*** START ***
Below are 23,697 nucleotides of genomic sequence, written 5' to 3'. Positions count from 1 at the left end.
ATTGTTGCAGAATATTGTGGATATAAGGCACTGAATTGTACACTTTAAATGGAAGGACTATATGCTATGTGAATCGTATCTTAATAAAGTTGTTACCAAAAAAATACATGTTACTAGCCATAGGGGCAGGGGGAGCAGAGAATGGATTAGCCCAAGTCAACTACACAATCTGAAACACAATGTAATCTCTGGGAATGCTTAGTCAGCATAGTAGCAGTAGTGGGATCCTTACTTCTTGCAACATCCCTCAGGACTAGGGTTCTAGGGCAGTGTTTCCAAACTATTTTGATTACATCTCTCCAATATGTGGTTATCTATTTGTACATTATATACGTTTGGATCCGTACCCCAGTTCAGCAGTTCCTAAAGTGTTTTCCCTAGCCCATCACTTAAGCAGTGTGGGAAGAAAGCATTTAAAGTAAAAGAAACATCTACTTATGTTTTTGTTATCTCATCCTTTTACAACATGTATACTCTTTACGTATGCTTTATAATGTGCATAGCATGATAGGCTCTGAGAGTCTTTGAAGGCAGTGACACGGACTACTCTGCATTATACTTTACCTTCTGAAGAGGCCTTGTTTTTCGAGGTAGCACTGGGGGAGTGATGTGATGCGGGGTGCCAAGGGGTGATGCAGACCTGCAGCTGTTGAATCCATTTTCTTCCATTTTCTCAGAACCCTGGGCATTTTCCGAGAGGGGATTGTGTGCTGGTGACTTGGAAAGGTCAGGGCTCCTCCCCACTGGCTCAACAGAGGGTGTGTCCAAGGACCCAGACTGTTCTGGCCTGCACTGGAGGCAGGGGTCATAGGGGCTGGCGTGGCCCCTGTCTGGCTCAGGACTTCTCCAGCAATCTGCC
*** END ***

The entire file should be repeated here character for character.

Below are 23,697 nucleotides of genomic sequence, written 5' to 3'. Positions count from 1 at the left end.
ATTGTTGCAGAATATTGTGGATATAAGGCACTGAATTGTACACTTTAAATGGAAGGACTATATGCTATGTGAATCGTATCTTAATAAAGTTGTTACCAAAAAAATACATGTTACTAGCCATAGGGGCAGGGGGAGCAGAGAATGGATTAGCCCAAGTCAACTACACAATCTGAAACACAATGTAATCTCTGGGAATGCTTAGTCAGCATAGTAGCAGTAGTGGGATCCTTACTTCTTGCAACATCCCTCAGGACTAGGGTTCTAGGGCAGTGTTTCCAAACTATTTTGATTACATCTCTCCAATATGTGGTTATCTATTTGTACATTATATACGTTTGGATCCGTACCCCAGTTCAGCAGTTCCTAAAGTGTTTTCCCTAGCCCATCACTTAAGCAGTGTGGGAAGAAAGCATTTAAAGTAAAAGAAACATCTACTTATGTTTTTGTTATCTCATCCTTTTACAACATGTATACTCTTTACGTATGCTTTATAATGTGCATAGCATGATAGGCTCTGAGAGTCTTTGAAGGCAGTGACACGGACTACTCTGCATTATACTTTACCTTCTGAAGAGGCCTTGTTTTTCGAGGTAGCACTGGGGGAGTGATGTGATGCGGGGTGCCAAGGGGTGATGCAGACCTGCAGCTGTTGAATCCATTTTCTTCCATTTTCTCAGAACCCTGGGCATTTTCCGAGAGGGGATTGTGTGCTGGTGACTTGGAAAGGTCAGGGCTCCTCCCCACTGGCTCAACAGAGGGTGTGTCCAAGGACCCAGACTGTTCTGGCCTGCACTGGAGGCAGGGGTCATAGGGGCTGGCGTGGCCCCTGTCTGGCTCAGGACTTCTCCAGCAATCTGCC